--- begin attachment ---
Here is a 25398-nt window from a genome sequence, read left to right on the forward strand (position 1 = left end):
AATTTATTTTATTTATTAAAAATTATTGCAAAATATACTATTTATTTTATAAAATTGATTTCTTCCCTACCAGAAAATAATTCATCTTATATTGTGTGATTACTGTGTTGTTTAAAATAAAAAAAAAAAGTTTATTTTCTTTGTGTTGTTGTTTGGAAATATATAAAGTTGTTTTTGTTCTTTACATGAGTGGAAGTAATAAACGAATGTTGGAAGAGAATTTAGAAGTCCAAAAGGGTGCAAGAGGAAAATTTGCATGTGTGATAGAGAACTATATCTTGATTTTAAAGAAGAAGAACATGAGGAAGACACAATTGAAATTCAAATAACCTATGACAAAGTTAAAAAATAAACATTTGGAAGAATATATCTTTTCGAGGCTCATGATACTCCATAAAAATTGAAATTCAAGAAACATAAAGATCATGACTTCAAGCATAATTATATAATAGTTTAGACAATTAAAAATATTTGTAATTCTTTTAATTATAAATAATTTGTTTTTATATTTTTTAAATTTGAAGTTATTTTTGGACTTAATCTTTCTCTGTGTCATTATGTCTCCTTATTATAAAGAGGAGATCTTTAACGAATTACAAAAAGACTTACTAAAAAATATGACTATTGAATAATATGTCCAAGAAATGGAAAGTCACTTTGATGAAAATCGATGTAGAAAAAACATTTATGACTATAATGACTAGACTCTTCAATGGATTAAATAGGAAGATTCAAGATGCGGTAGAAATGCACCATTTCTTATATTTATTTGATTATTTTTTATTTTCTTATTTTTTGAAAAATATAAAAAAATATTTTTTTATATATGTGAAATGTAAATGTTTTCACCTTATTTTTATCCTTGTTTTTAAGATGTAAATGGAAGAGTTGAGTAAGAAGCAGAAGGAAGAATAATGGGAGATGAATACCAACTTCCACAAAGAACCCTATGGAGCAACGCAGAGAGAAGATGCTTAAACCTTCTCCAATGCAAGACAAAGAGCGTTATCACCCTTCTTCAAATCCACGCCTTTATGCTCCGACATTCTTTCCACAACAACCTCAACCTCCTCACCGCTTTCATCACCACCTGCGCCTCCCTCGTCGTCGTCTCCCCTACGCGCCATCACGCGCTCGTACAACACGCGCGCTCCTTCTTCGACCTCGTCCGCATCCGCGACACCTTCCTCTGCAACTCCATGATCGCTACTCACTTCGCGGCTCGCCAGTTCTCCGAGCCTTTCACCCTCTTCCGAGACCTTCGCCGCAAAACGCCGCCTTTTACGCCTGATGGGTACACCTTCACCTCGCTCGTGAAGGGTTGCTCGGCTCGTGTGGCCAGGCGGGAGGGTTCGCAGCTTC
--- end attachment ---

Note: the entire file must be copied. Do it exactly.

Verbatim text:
Here is a 25398-nt window from a genome sequence, read left to right on the forward strand (position 1 = left end):
AATTTATTTTATTTATTAAAAATTATTGCAAAATATACTATTTATTTTATAAAATTGATTTCTTCCCTACCAGAAAATAATTCATCTTATATTGTGTGATTACTGTGTTGTTTAAAATAAAAAAAAAAAGTTTATTTTCTTTGTGTTGTTGTTTGGAAATATATAAAGTTGTTTTTGTTCTTTACATGAGTGGAAGTAATAAACGAATGTTGGAAGAGAATTTAGAAGTCCAAAAGGGTGCAAGAGGAAAATTTGCATGTGTGATAGAGAACTATATCTTGATTTTAAAGAAGAAGAACATGAGGAAGACACAATTGAAATTCAAATAACCTATGACAAAGTTAAAAAATAAACATTTGGAAGAATATATCTTTTCGAGGCTCATGATACTCCATAAAAATTGAAATTCAAGAAACATAAAGATCATGACTTCAAGCATAATTATATAATAGTTTAGACAATTAAAAATATTTGTAATTCTTTTAATTATAAATAATTTGTTTTTATATTTTTTAAATTTGAAGTTATTTTTGGACTTAATCTTTCTCTGTGTCATTATGTCTCCTTATTATAAAGAGGAGATCTTTAACGAATTACAAAAAGACTTACTAAAAAATATGACTATTGAATAATATGTCCAAGAAATGGAAAGTCACTTTGATGAAAATCGATGTAGAAAAAACATTTATGACTATAATGACTAGACTCTTCAATGGATTAAATAGGAAGATTCAAGATGCGGTAGAAATGCACCATTTCTTATATTTATTTGATTATTTTTTATTTTCTTATTTTTTGAAAAATATAAAAAAATATTTTTTTATATATGTGAAATGTAAATGTTTTCACCTTATTTTTATCCTTGTTTTTAAGATGTAAATGGAAGAGTTGAGTAAGAAGCAGAAGGAAGAATAATGGGAGATGAATACCAACTTCCACAAAGAACCCTATGGAGCAACGCAGAGAGAAGATGCTTAAACCTTCTCCAATGCAAGACAAAGAGCGTTATCACCCTTCTTCAAATCCACGCCTTTATGCTCCGACATTCTTTCCACAACAACCTCAACCTCCTCACCGCTTTCATCACCACCTGCGCCTCCCTCGTCGTCGTCTCCCCTACGCGCCATCACGCGCTCGTACAACACGCGCGCTCCTTCTTCGACCTCGTCCGCATCCGCGACACCTTCCTCTGCAACTCCATGATCGCTACTCACTTCGCGGCTCGCCAGTTCTCCGAGCCTTTCACCCTCTTCCGAGACCTTCGCCGCAAAACGCCGCCTTTTACGCCTGATGGGTACACCTTCACCTCGCTCGTGAAGGGTTGCTCGGCTCGTGTGGCCAGGCGGGAGGGTTCGCAGCTTC